4. Utilization of Primary Care Services

The utilization of primary health clinic in Pakistan is not well planned and organized. The diabetes management for example, is mostly integrated into the public health system through primary health care. Usually, people with diabetes are referred from primary health-care clinics to specialist diabetes centers because the healthcare interventions to manage diabetes cases starts with the registration of the patient in a primary health care clinics and the issuing of diabetes card. Medical diagnosis includes a physical examination and laboratory studies.

These clinics in Pakistan do not conform to the evidence-based quality standards as compared to the targets established by the American Diabetes Association [16] and therefore face great challenges to provide diabetes care.

5. Patterns of Morbidity in Population

Morbidity is a multidimensional concept, and time trends in the different dimensions can vary [17] . Increases in physiological dysregulation, disease onset, functioning loss, and frailty are all parts of the process of health change that can precede death [18] .

The patterns of morbidity in the population include cardiovascular diseases, chronic obstructive pulmonary disease, heart failure, diabetes and depression. CVD is a major cause of morbidity in this population followed by diabetes and its complications. This population has two levels of trends in morbidity namely the macro level and micro level which has triggered changes to primary health care in this population. At a macro level, the trends included an increase in ageing population with chronic and complex diseases and require comprehensive care. At a micro level, the trends increased in coordinating care, managing the comorbidity and teams and making the time to build trust and relationship [19] . These patterns of morbidity have an overall impact on our practice in terms of maintaining the important characteristics of primary health care. These changes in primary health care are posing great challenges to our team and require developing primary health care research to address the challenges of care for people with comorbidities.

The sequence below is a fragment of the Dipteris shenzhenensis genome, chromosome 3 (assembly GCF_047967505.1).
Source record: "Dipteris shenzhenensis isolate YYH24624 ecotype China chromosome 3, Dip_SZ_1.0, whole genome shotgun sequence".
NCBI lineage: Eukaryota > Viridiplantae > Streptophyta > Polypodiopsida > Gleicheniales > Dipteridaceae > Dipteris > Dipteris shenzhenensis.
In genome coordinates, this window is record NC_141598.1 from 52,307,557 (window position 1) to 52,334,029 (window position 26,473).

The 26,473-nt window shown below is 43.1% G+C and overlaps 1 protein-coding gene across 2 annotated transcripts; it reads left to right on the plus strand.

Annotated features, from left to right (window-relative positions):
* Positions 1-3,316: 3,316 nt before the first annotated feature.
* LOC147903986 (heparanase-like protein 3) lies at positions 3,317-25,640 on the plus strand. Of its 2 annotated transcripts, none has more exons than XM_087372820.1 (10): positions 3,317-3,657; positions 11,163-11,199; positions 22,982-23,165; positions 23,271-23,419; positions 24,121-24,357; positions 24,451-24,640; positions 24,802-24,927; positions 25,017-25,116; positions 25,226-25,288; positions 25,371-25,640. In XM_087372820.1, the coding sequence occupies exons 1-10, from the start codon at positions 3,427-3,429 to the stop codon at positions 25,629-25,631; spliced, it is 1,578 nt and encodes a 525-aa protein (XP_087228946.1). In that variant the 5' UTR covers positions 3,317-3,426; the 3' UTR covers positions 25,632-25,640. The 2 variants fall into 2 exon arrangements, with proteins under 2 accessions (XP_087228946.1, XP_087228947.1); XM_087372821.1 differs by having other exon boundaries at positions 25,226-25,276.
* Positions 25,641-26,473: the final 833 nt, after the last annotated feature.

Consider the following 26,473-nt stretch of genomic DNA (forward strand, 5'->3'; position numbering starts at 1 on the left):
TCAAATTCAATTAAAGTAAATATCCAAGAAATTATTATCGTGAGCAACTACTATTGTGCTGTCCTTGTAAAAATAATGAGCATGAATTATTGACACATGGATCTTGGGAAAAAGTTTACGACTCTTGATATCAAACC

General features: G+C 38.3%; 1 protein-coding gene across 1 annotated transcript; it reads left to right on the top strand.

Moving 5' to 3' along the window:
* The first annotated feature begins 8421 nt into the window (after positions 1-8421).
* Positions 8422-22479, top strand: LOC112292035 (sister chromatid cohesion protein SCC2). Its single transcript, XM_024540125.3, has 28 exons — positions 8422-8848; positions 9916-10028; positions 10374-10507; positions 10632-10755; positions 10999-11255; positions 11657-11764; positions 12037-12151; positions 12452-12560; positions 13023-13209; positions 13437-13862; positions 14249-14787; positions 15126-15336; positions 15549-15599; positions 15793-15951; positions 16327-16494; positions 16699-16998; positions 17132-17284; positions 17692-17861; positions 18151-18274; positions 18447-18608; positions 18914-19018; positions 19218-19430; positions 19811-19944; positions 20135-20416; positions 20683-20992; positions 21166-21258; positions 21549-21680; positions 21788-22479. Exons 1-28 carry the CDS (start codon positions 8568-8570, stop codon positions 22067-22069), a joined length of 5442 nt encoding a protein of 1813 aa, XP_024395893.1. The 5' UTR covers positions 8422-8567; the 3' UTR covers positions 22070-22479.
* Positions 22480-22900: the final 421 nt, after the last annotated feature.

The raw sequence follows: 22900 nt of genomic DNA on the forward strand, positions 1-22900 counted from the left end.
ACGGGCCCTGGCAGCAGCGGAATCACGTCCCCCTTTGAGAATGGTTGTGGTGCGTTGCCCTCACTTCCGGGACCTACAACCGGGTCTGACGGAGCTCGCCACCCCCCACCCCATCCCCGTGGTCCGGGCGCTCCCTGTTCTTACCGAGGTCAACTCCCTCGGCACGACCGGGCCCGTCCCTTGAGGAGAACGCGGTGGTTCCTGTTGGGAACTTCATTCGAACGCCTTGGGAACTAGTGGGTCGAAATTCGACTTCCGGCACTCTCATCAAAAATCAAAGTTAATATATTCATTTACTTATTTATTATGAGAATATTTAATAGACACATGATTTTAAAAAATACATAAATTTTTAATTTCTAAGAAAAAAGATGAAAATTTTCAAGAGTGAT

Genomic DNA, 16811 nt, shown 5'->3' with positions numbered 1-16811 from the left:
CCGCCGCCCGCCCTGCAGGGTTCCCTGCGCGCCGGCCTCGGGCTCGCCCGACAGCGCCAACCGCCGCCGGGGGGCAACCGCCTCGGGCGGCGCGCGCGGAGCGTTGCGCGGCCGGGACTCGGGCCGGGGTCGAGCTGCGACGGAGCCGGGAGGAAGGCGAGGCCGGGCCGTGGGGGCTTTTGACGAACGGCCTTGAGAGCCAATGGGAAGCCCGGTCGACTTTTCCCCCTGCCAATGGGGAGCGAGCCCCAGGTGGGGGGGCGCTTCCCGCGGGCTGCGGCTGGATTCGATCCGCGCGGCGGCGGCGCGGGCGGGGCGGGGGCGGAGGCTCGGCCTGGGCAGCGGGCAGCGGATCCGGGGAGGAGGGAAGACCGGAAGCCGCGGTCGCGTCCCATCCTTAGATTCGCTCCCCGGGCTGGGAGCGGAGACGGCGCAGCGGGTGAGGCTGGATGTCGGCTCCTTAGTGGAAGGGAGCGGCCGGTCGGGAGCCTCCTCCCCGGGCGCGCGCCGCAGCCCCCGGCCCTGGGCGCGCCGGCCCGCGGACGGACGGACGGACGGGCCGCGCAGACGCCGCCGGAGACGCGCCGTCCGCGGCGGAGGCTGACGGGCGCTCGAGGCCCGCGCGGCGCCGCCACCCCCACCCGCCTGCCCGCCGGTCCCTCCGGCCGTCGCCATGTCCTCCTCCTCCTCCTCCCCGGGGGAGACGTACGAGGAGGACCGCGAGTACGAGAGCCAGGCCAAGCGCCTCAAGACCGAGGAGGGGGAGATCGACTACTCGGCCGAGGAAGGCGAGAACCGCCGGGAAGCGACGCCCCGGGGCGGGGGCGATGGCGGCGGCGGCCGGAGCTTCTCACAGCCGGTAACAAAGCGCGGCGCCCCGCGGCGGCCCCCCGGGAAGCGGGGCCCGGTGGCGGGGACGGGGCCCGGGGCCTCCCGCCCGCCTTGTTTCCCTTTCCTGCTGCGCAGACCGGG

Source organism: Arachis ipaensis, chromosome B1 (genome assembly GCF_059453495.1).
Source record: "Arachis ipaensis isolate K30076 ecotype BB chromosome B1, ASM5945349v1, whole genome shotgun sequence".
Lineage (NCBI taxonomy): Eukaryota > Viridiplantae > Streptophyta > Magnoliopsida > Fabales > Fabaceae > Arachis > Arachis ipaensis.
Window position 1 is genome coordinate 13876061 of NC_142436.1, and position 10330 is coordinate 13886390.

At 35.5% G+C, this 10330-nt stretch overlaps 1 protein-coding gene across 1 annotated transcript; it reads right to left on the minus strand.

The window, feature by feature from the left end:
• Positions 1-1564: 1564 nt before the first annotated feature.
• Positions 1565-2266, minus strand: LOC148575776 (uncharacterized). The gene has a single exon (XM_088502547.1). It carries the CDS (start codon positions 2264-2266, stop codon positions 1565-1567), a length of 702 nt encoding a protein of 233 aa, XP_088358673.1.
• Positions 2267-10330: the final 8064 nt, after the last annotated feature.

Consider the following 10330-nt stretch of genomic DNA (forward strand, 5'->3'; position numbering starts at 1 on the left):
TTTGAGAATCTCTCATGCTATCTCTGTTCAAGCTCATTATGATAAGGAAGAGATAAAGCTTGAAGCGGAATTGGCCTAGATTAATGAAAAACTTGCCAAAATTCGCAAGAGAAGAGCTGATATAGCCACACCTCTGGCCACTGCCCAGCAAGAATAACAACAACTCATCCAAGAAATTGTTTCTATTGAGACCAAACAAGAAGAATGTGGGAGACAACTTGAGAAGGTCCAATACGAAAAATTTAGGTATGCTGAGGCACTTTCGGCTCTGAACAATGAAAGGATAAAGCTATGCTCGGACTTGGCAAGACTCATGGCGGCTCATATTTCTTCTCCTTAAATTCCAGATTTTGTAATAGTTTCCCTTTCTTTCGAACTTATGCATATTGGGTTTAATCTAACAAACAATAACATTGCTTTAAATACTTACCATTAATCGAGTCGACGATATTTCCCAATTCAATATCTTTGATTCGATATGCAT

6. Financing of Primary Care

In Pakistan, only 3.1% of the total annual budget is allocated for economic, social and community services, and 43% is spent on debt servicing [14] . In most of the developing countries of South Asia, out-of-pocket household expenditure on health is at times as much as 80% of medical expenditure [20] . For health expenditure in Pakistan, it is about US $17 per head per year, out of which $13 is out-of-pocket private expenditure [13] . The country spends 80% of its health budget on tertiary care services, which are utilized by only 15% of the population. In contrast, only 15% is spent on primary health care services, used by 80% of the population [21] .

7. Conclusion

This has been demonstrated in this review article that general practice status in Pakistan requires immediate attention to face the challenges created by chronic diseases. Pakistan health care system requires national policies to provide efficient, effective, acceptable, cost effective, affordable and accessible services to its population. Pakistan needs to address the issues related to shortages of community doctors and expensive consultation of doctors to allow for more access of the patients to the doctors and to help the population in managing the diabetes and other chronic diseases. A coordinated effort is also required to address the comorbidity challenges in the population of Pakistan.

Conflict of Interest Statement

The authors declare that there are no conflicts of interest.

Cite this paper

Rashid M.Ansari,YusraAnsari,Saiqaa Y.Ansari, (2015) Status of General Practice and Challenges to Healthcare System of Pakistan. Open Journal of Preventive Medicine,05,463-467. doi: 10.4236/ojpm.2015.512052


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*Corresponding author.